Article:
Biotechnology to boost Malaysian freshwater prawn seed production
The implementation of new technology at scale will is expected to increase national aquaculture production reducing operation costs and increasing farmers' yield.
A Malaysian giant freshwater prawn farm owner took the initiative to apply a biotechnological technique for the production of monosex prawn populations. Giva Kuppusamy, founder and CEO of GK Aqua, utilizes a technique that transforms males into fully-functioning neo-females and increases up to 134% yield compared to conventional methods and ensures a continuous supply of broodstock.
The technique injects the enzyme ribonucleic acid interference (RNAi) that inhibits male development and transforms males into fully-functioning females that produce eggs. Neo-females are paired with normal males and almost all seeds obtained are males. Kuppusamy said to Bernama that through this technique it only requires four months to get fully developed prawns while the conventional method requires nine months. He also reported that farming operation costs can be reduced and the prawn size is three times the size of ordinary giant prawns. On average, a farmer with a 2-acre land could earn a net profit of $2,000 per month.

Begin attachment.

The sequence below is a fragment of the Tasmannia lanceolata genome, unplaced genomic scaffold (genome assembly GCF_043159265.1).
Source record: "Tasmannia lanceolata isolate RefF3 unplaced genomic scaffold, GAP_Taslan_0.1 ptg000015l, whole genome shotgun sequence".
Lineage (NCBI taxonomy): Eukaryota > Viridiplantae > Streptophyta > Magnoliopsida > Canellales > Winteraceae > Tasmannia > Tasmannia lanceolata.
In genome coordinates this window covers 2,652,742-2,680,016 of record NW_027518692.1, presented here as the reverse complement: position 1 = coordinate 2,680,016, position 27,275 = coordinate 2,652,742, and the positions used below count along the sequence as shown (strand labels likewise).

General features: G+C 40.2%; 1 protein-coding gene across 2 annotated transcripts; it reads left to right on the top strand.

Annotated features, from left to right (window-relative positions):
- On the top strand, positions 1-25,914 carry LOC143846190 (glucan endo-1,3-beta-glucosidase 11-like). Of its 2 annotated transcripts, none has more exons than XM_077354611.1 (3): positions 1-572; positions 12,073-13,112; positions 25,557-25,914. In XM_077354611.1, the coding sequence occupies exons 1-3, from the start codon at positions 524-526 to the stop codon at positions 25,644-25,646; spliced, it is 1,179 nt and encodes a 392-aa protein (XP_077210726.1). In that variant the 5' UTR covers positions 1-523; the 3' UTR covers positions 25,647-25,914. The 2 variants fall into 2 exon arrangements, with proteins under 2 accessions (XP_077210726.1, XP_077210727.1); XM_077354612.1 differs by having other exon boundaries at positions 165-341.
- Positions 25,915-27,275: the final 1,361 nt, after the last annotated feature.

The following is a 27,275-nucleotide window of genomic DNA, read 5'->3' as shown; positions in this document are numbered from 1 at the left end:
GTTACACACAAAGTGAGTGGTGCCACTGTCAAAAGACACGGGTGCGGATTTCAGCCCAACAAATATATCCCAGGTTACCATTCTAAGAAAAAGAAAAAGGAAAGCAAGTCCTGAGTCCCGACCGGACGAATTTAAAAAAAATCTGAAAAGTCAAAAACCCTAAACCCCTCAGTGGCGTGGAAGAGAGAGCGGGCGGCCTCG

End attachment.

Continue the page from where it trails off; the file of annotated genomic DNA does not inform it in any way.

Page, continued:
The typical broodstock available in Malaysia results in large female populations that are small in size and low in price and that leads to low seeds supplies. Kuppusamy said that the implementation of this new technology at scale will increase national aquaculture production. GK Aqua received approval for the monosex culture technique from the Malaysian Biosafety Department and the Genetic Modification Advisory Committee.
Negeri Sembilan Fisheries Department (JPNS) director, Halimi Abu Hanip, said the effort by GK Aqua in monosex culture is seen as an industry 4.0 game changer that could help Negeri Sembilan in its aspiration to be the nation’s freshwater prawn farming valley.